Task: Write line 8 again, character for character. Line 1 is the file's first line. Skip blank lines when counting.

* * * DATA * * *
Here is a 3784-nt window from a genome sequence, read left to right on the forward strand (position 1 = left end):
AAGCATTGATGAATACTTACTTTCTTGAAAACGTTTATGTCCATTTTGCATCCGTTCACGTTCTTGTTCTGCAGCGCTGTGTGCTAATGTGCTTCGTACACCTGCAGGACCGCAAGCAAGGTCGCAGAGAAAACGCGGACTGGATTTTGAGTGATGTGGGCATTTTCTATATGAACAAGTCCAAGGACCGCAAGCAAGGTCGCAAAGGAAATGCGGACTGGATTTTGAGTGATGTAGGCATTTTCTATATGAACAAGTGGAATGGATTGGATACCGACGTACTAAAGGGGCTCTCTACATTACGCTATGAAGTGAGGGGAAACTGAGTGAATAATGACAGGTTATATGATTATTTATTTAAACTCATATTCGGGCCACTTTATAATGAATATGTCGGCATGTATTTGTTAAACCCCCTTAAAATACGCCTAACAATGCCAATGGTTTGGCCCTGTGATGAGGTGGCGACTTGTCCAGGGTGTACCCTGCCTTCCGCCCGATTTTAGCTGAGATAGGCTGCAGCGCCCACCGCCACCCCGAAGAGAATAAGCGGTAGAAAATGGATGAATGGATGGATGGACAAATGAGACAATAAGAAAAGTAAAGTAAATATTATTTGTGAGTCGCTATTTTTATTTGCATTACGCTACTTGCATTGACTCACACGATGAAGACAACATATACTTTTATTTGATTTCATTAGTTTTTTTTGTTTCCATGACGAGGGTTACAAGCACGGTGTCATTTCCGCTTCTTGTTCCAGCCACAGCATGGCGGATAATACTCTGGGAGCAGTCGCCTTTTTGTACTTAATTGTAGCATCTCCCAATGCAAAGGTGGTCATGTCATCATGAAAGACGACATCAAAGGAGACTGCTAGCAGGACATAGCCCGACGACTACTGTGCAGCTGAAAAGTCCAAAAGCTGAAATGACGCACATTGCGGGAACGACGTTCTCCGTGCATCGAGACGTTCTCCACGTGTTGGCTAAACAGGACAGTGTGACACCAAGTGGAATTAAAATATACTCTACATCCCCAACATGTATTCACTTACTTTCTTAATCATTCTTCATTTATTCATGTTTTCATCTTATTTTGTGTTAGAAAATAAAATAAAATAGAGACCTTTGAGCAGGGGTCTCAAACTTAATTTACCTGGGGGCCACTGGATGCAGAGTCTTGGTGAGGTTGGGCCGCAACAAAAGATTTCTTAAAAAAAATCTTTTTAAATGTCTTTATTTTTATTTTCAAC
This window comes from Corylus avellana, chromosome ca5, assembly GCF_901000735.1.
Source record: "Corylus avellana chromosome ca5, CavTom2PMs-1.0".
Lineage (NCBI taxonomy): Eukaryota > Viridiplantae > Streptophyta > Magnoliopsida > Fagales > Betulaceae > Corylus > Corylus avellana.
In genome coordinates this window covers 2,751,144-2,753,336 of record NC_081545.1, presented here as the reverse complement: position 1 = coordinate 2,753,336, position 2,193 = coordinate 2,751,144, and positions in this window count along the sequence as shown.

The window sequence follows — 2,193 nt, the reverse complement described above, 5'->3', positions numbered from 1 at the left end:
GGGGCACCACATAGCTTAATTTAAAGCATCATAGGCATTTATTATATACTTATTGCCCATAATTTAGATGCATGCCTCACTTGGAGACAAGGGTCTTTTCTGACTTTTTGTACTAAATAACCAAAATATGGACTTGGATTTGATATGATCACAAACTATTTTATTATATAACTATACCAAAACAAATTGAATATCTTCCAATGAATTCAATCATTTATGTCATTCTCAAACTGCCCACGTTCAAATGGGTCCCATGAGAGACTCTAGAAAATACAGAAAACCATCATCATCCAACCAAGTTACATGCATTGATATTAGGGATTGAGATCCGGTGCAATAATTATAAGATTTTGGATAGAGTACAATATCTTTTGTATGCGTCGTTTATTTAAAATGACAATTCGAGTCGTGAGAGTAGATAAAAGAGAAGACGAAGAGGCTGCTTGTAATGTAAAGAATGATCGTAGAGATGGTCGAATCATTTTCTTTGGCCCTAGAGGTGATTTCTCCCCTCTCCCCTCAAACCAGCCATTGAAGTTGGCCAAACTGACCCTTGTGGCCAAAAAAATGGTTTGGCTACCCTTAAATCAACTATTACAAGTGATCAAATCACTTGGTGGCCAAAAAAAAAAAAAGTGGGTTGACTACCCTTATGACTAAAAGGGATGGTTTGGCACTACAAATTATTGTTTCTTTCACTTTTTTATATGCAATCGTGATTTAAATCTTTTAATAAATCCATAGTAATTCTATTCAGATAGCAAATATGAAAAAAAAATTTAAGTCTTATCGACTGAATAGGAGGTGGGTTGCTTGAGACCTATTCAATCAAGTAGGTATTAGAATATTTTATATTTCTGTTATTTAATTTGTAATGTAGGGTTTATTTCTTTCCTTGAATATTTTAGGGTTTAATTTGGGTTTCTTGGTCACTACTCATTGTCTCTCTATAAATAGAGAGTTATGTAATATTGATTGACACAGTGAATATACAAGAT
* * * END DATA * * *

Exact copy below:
GGGGCACCACATAGCTTAATTTAAAGCATCATAGGCATTTATTATATACTTATTGCCCATAATTTAGATGCATGCCTCACTTGGAGACAAGGGTCTTTTCTGACTTTTTGTACTAAATAACCAAAATATGGACTTGGATTTGATATGATCACAAACTATTTTATTATATAACTATACCAAAACAAATTGAATATCTTCCAATGAATTCAATCATTTATGTCATTCTCAAACTGCCCACGTTCAAATGGGTCCCATGAGAGACTCTAGAAAATACAGAAAACCATCATCATCCAACCAAGTTACATGCATTGATATTAGGGATTGAGATCCGGTGCAATAATTATAAGATTTTGGATAGAGTACAATATCTTTTGTATGCGTCGTTTATTTAAAATGACAATTCGAGTCGTGAGAGTAGATAAAAGAGAAGACGAAGAGGCTGCTTGTAATGTAAAGAATGATCGTAGAGATGGTCGAATCATTTTCTTTGGCCCTAGAGGTGATTTCTCCCCTCTCCCCTCAAACCAGCCATTGAAGTTGGCCAAACTGACCCTTGTGGCCAAAAAAATGGTTTGGCTACCCTTAAATCAACTATTACAAGTGATCAAATCACTTGGTGGCCAAAAAAAAAAAAAGTGGGTTGACTACCCTTATGACTAAAAGGGATGGTTTGGCACTACAAATTATTGTTTCTTTCACTTTTTTATATGCAATCGTGATTTAAATCTTTTAATAAATCCATAGTAATTCTATTCAGATAGCAAATATGAAAAAAAAATTTAAGTCTTATCGACTGAATAGGAGGTGGGTTGCTTGAGACCTATTCAATCAAGTAGGTATTAGAATATTTTATATTTCTGTTATTTAATTTGTAATGTAGGGTTTATTTCTTTCCTTGAATATTTTAGGGTTTAATTTGGGTTTCTTGGTCACTACTCATTGTCTCTCTATAAATAGAGAGTTATGTAATATTGATTGACACAGTGAATATACAAGAT